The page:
Microeconomics/Building the demand curve
The demand curve is a linear graph (can be a curve as well) showing the relationship of price with the quantity. It is sloped with a negative gradient (sloped positively in case of backward bending curves, like the labour curve). The demand curve shows the effect on quantity demanded when there is a given change in price or demand. The demand curve is usually drawn in conjunction with a supply curve, showing the market.
Constructing the Demand Curve
1. Draw a set of x (horizontal) and y (vertical) axes. The vertical axis is labelled with the price of a particular good; thus, this axis is often labelled "P". Similarly, the horizontal axis lists quantities of the good under analysis, and consequently is often labelled "q".
2. Plot points from a demand schedule; these should show the quantity demanded at different price levels.
You may find (for instance, on an assignment) that you are given a demand function and are being asked to plot the function. In this case you must construct the demand schedule yourself. All this requires is to choose a range of prices (ex. 0, 5, 10 . . . 100) and then enter these into the function to calculate the associated quantities demanded in the market.
Let's suppose, to illustrate, that the demand function has the following form: q = -5P + 25. You would create the demand schedule by first constructing a table with two columns, one for price and one for quantity demanded.
Then you would choose a range of prices, say, $0, $1, $2, $3, $4, $5, and write these under the 'price' column. For each price you would proceed to calculate the associate quantity demanded. For $1, as an example, the quantity demanded is 20 units (-5*(1) + 25 = -5 + 25 = 20). Write next to each price the appropriate quantity. When you have done this for all of the prices your demand schedule will be complete.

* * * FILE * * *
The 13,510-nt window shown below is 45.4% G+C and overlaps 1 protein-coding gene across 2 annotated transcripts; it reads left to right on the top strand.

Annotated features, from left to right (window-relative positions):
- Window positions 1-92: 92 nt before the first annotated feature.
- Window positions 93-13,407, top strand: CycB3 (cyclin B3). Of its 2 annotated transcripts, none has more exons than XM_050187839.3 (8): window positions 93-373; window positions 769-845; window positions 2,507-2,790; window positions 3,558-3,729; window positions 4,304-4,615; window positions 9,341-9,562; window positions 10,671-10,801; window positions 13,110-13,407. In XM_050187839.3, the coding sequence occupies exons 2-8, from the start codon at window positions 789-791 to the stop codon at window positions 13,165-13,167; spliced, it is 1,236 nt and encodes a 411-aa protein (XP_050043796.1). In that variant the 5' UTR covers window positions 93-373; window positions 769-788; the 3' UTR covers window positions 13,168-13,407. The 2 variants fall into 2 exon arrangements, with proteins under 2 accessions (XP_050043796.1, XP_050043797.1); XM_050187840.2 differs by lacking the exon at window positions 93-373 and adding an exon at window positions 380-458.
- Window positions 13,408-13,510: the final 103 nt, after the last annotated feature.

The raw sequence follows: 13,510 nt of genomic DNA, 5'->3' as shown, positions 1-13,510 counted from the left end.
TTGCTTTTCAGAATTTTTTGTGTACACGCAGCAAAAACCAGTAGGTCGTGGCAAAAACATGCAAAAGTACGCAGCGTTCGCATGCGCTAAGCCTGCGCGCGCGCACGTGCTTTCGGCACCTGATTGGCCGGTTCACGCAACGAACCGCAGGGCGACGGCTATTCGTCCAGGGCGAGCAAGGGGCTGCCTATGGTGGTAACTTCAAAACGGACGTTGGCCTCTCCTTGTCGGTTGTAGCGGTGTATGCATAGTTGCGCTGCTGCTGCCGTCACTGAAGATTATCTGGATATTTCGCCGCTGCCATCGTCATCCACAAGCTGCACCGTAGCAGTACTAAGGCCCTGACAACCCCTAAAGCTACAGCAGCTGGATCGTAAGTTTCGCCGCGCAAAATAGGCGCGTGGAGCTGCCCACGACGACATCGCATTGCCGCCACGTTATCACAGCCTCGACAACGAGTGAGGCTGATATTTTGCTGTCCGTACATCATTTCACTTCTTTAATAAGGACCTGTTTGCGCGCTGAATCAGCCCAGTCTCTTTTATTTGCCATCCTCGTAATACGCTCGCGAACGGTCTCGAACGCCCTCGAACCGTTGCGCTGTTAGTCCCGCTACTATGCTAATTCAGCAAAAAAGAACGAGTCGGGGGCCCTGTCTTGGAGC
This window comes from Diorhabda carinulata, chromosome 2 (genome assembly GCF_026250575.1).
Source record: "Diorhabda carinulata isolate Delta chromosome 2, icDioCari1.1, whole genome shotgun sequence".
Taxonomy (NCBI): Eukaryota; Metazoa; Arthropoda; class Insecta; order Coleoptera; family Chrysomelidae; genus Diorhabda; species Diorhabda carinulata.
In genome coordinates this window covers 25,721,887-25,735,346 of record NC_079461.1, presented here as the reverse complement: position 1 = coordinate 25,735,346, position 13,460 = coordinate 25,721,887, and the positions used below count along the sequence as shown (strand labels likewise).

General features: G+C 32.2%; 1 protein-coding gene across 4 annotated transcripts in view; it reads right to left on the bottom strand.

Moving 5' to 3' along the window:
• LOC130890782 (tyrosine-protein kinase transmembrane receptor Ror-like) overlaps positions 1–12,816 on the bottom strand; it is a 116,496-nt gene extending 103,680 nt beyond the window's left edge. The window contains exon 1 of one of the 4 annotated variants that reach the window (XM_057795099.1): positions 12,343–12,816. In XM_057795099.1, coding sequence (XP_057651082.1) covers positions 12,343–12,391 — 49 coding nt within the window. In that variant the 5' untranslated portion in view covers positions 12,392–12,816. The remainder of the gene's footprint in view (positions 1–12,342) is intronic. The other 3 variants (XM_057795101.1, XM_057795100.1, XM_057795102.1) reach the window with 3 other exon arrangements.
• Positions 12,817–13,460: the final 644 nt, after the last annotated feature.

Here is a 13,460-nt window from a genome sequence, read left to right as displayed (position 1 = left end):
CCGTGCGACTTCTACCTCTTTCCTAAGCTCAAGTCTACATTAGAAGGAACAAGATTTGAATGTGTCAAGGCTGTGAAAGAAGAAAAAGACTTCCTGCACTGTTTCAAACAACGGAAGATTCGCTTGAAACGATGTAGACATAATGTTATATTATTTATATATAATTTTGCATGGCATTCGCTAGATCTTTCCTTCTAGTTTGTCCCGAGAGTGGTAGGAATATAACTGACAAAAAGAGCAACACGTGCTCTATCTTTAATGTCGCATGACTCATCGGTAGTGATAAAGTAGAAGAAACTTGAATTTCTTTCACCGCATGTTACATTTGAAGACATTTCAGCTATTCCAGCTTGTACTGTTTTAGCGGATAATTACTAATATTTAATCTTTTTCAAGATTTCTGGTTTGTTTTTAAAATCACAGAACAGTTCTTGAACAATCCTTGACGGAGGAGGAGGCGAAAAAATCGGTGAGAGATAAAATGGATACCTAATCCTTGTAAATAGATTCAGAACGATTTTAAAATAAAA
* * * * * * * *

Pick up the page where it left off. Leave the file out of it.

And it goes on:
This simple function, by the way, illustrates some an important point about demand curves.
An important point to note in economics is that the independent variable (i.e., the price) is plotted on the Y-axis and the dependent variable (i.e., the quantity demanded) is plotted on the X-axis, though in mathematics the converse is usually true.
Price Elasticity of Demand
The demand of a commodity is said to be price elastic, unitary inelastic or price inelastic by the gradient of the demand curve. Price elasticity refers to the responsiveness of quantity demand given a change in price.
A demand curve with a small negative gradient is said to be elastic. Elastic demand indicates that given a price increase, quantity demanded will fall more than proportionately, leading to a fall in total revenue [ie. price times the quantity]. A good with elastic demand should be priced low to maximise total revenue. Elastic demand tends to mean that the commodity is a luxury product, has a large number of substitutes and spending on it makes up a large proportion of consumers' income. An example would be LCD televisions.
A demand curve with a high negative gradient is said to be inelastic. Inelastic demand indicates that given a price increase, quantity demanded will fall less than proportionately, leading to a rise in total revenue. A good with inelastic demand should be priced high to maximise total revenue. Inelastic demand tends to mean that the commodity is a necessity, has few substitutes and spending on it makes up a small proportion of comsumers' income. An example would be petrol.
A hyperbolic demand curve is said to be unitary elastic, that a change in price will lead to an equal proportionate fall in quantity demanded; total revenue would remain unchanged. It is uncommon to see commodities with unitary elastic demand, and would be mere coincidence if so.